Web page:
Friday, 18 August 2017

I'm Back

Why did I not write for almost two months? At first it was because I was occupied, (being the hostess with the mostess around Canada Day) but then it just got to be a summer habit. I've been thinking of writing, many times but just never sat down to do so.

One of the floral sculptures in Jacques Cartier Park this summer

It's been a busy summer. We've enjoyed visits with out-of-town family and friends here in Ottawa, we've taken in some of the Canada 150 events and we have  mooched a few cottage weekends with friends. This spring and summer we've been to two family weddings and hosted the "after party" for one of them. Time with our grandchildren is always more enjoyable in summer without cumbersome snowsuits. What fun to just sit and play outside in pjs or shorts!

However, it has not all been delightful. Our sandwich generation status has resulted in a fair number of visits to doctor's offices and hospital clinics  with grandchildren, elderly parents and myself. I'm happy to  report that my banged up right hand does not have any broken bones - just had it x-rayed yesterday. Thanks to my great physiotherapist, my left shoulder/neck/back pain  has mostly subsided. It's not terribly effective to swim with a sore shoulder on one side and a sore hand on the other. I'm well aware that my minor complaints are a drop in the bucket, compared to the folks I know who are living with cancer and chronic pain.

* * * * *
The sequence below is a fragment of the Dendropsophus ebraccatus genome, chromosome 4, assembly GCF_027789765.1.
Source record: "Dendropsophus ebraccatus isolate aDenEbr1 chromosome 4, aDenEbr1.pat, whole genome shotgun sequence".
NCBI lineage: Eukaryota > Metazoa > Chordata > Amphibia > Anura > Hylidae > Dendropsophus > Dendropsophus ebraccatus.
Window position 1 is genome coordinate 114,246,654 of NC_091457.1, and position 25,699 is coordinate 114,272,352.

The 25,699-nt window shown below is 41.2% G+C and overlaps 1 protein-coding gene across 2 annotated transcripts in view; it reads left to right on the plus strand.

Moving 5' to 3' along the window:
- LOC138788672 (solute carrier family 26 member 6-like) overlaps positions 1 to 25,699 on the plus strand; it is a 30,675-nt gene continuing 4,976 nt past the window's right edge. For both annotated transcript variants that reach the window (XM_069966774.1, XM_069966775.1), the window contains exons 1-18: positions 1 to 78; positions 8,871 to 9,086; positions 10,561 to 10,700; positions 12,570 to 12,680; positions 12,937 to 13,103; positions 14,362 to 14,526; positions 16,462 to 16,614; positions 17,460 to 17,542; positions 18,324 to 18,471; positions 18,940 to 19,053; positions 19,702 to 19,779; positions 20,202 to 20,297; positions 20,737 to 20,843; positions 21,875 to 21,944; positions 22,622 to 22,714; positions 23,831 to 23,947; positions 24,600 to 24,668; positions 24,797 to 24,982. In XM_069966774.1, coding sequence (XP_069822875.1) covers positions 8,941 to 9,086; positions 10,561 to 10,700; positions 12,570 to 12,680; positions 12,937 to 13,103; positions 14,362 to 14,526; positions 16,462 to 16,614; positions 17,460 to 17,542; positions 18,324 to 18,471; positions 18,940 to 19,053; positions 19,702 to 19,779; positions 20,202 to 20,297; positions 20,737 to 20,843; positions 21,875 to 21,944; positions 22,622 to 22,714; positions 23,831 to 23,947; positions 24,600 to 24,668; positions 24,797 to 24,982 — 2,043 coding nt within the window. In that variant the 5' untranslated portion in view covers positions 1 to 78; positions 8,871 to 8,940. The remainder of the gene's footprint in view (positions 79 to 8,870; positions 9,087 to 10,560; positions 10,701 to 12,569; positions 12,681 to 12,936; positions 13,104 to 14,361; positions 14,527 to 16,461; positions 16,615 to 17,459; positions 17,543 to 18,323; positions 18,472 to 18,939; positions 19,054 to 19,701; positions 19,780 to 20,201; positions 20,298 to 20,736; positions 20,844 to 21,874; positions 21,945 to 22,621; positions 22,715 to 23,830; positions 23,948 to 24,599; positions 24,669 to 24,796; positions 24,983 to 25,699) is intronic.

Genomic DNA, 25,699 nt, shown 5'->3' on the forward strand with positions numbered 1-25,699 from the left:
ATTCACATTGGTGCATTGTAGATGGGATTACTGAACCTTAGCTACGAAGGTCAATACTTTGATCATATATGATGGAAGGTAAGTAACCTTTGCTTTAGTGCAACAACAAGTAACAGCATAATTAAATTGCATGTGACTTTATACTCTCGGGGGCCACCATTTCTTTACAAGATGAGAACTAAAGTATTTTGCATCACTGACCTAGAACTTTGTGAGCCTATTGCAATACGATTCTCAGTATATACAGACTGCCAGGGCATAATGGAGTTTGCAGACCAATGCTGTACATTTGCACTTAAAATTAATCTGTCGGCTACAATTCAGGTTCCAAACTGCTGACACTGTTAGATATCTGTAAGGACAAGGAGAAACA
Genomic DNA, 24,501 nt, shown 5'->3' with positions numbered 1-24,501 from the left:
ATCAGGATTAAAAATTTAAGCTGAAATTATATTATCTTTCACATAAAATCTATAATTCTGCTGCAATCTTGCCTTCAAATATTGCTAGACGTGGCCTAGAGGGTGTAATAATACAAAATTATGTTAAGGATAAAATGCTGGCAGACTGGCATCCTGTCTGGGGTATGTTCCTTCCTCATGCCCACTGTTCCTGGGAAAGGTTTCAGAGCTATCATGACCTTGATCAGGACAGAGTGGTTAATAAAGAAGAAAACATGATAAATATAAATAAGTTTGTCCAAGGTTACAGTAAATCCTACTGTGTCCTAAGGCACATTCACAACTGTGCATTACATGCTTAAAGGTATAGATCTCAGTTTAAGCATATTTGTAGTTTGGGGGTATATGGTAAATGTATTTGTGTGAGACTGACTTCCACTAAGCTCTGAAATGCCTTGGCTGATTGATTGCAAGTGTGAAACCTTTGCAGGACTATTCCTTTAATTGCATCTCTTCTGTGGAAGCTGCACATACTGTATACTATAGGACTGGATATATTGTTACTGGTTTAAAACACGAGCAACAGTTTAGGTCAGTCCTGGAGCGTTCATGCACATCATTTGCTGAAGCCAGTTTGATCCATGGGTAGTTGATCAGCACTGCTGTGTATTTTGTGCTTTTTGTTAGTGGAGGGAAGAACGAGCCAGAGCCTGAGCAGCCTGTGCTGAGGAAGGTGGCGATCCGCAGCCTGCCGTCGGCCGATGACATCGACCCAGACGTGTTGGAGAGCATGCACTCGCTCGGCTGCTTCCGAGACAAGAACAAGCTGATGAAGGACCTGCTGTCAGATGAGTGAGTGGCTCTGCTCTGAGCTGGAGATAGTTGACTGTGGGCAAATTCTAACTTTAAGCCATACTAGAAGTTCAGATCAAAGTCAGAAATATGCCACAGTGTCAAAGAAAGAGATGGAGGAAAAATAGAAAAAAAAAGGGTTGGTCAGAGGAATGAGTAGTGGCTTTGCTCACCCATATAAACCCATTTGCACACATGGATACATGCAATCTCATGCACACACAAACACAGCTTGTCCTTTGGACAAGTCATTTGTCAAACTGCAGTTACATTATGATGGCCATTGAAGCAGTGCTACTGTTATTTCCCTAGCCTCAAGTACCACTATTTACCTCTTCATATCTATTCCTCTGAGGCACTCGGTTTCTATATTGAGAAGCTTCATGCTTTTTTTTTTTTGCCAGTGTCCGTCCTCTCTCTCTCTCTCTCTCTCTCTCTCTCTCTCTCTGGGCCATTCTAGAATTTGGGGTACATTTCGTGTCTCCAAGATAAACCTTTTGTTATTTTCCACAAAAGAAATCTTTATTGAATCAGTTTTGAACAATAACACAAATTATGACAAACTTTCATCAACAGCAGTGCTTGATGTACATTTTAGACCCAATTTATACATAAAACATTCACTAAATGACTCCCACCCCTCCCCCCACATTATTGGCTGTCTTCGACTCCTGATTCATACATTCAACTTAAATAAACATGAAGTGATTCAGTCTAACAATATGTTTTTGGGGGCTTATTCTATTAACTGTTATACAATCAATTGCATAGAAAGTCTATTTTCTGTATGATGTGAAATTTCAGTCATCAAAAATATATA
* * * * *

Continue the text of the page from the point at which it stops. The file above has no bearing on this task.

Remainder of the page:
Lately I've been thinking about how very grateful I am, to live in this country with such terrific medical care. Whether it is something major, like a friend's stem cell transplant procedure, or my simple hand x-rays  - it is all covered. I hear people complain about the high cost of hospital parking but that is often the only cost involved. We are so lucky! Last week I was in a hospital clinic, watching a plastic surgeon work on my granddaughter's burnt fingers, while a child life worker kept her amused and entertained. The child life worker and the plastic surgeon worked like a well choreographed dance couple as they switched from hand to hand, never letting our little one see the scissors that were used in the procedure. Paying my bill at the parking lot was the least I could do.

You might guess that it's the medical concerns that have affected my mood but it's not only that. It's just hard to have that carefree summer feeling when you pay any attention at all to the news. Just when you think you've heard the very worst, the scariest, the stupidest, the most shameful utterances of any elected official ever, in the history of the human race - it only gets worse. If I feel this worried and concerned now, in the middle of summer, how am I going to feel in the midst of a cold, miserable winter?